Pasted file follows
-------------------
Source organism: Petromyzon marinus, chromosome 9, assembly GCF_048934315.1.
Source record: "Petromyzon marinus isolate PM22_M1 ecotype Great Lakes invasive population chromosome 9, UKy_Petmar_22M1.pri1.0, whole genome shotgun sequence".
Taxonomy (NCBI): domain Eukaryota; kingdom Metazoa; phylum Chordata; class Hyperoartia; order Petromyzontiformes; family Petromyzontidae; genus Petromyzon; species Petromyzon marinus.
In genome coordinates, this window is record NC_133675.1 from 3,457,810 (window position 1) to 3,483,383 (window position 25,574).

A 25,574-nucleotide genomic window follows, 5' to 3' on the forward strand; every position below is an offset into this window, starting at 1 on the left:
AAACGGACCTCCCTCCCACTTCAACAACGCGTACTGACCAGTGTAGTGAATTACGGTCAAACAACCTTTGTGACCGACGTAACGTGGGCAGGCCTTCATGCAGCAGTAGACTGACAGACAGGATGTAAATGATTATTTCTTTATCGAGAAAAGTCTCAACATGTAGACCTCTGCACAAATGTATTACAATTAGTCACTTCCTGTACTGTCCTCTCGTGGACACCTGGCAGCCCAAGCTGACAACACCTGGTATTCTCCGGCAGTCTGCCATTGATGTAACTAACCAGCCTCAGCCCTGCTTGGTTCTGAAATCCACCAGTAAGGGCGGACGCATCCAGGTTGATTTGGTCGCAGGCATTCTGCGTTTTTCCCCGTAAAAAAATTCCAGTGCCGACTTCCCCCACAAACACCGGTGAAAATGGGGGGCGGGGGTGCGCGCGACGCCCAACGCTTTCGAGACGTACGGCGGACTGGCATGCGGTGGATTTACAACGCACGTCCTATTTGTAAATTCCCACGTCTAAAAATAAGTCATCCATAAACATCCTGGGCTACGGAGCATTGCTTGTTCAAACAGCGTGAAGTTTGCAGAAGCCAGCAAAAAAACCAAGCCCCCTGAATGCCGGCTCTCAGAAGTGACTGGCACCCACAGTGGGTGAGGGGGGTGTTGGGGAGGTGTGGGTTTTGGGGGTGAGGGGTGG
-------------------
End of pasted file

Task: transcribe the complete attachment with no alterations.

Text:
Source organism: Petromyzon marinus, chromosome 9, assembly GCF_048934315.1.
Source record: "Petromyzon marinus isolate PM22_M1 ecotype Great Lakes invasive population chromosome 9, UKy_Petmar_22M1.pri1.0, whole genome shotgun sequence".
Taxonomy (NCBI): domain Eukaryota; kingdom Metazoa; phylum Chordata; class Hyperoartia; order Petromyzontiformes; family Petromyzontidae; genus Petromyzon; species Petromyzon marinus.
In genome coordinates, this window is record NC_133675.1 from 3,457,810 (window position 1) to 3,483,383 (window position 25,574).

A 25,574-nucleotide genomic window follows, 5' to 3' on the forward strand; every position below is an offset into this window, starting at 1 on the left:
AAACGGACCTCCCTCCCACTTCAACAACGCGTACTGACCAGTGTAGTGAATTACGGTCAAACAACCTTTGTGACCGACGTAACGTGGGCAGGCCTTCATGCAGCAGTAGACTGACAGACAGGATGTAAATGATTATTTCTTTATCGAGAAAAGTCTCAACATGTAGACCTCTGCACAAATGTATTACAATTAGTCACTTCCTGTACTGTCCTCTCGTGGACACCTGGCAGCCCAAGCTGACAACACCTGGTATTCTCCGGCAGTCTGCCATTGATGTAACTAACCAGCCTCAGCCCTGCTTGGTTCTGAAATCCACCAGTAAGGGCGGACGCATCCAGGTTGATTTGGTCGCAGGCATTCTGCGTTTTTCCCCGTAAAAAAATTCCAGTGCCGACTTCCCCCACAAACACCGGTGAAAATGGGGGGCGGGGGTGCGCGCGACGCCCAACGCTTTCGAGACGTACGGCGGACTGGCATGCGGTGGATTTACAACGCACGTCCTATTTGTAAATTCCCACGTCTAAAAATAAGTCATCCATAAACATCCTGGGCTACGGAGCATTGCTTGTTCAAACAGCGTGAAGTTTGCAGAAGCCAGCAAAAAAACCAAGCCCCCTGAATGCCGGCTCTCAGAAGTGACTGGCACCCACAGTGGGTGAGGGGGGTGTTGGGGAGGTGTGGGTTTTGGGGGTGAGGGGTGG